Could someone please help me to solve a problem I am having with 3d text...
I created a black background (well, a black rectangle that I placed as the background layer), then created some white text (Calibri font), converted it to "3D" using the the 3d effect. I wasnt happy with the brightness of the white (I wanted it to be "whiter") so placed the text layer into photoshop, played around with the levels until I had the desired look. So far so good. I then placed the text back into Illustrator but the smooth edge of the text had become jagged.
My question, as im sure you've guessed, is how do I keep from getting the jagged edges?
Im pretty sure its got something to do with anti-aliasing but im not really sure what this involves or even means!
Your description is a little abstract, starting with "placing the text layer into photoshop." What is this mean? Did you export the AI file to a certain format and opened it in PS? Or you opened the AI file itself in PS? You can't just "place" an AI text layer directly "into" PS without exporting it one way or the other.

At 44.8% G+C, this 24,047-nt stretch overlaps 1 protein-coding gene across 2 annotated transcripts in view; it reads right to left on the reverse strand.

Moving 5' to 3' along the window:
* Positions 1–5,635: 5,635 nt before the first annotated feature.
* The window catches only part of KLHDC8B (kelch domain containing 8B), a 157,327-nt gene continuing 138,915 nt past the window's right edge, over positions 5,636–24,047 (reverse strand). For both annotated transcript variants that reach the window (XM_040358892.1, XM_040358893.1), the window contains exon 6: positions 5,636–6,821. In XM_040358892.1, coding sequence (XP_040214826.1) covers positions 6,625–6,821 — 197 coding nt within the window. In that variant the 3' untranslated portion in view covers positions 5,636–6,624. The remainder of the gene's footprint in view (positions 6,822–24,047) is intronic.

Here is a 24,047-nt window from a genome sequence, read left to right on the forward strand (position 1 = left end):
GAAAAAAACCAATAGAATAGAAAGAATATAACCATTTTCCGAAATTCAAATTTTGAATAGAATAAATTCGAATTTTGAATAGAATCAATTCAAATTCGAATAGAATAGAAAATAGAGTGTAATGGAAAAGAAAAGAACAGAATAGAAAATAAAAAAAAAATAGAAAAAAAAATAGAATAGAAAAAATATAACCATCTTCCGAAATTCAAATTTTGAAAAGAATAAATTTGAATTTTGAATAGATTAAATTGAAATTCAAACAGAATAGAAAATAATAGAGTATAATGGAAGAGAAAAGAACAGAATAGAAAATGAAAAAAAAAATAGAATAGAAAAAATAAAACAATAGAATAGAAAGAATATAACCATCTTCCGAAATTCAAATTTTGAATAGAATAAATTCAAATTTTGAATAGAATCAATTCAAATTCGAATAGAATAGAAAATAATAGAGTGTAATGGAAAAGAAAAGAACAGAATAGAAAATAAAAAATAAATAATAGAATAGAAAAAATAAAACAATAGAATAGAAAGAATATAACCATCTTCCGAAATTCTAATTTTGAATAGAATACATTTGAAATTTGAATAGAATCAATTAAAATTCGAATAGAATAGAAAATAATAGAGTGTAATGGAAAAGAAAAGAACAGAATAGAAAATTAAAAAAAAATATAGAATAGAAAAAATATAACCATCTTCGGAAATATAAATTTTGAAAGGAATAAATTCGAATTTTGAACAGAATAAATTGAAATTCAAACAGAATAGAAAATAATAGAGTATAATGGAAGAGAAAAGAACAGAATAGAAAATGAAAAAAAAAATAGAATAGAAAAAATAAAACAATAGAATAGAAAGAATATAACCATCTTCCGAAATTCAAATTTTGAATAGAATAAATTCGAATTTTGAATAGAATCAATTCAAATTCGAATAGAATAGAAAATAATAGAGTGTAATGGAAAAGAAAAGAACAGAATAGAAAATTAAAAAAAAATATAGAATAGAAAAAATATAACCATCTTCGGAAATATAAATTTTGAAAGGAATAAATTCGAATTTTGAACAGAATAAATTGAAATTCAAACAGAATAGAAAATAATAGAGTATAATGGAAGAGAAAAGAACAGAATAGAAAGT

And when you did, chances are it became raster. And now you imported a raster image back into a vector program. So naturally you might see aliased artifacts.
Chances are, whatever you did in PS can be accomplished in AI and that would keep it vector. Or worst case a raster, but setting the raster FX conversion to a high value would keep it antialiased.
Also, AI can't work with HDR images, so if something is white, you can't make it whiter, unless you start out with a light gray or gray color.
These are just guesses, since it's kinda hard to make out what and how you did.
You can verify that your raster fx settings are adequate enough in AI, but if you are dealing with an imported bitmap image, that won't have any difference.
You can also see if you have the same problem when you save your image for the web. For example, when you're dealing with gradient meshes, 3D transforms, or other color blending FX, they appear aliased in the viewport itself (that's latin for window/artboard), but once you export it, or looking at the art in the web output window, then there you can see the final image correctly, that is, antialiased.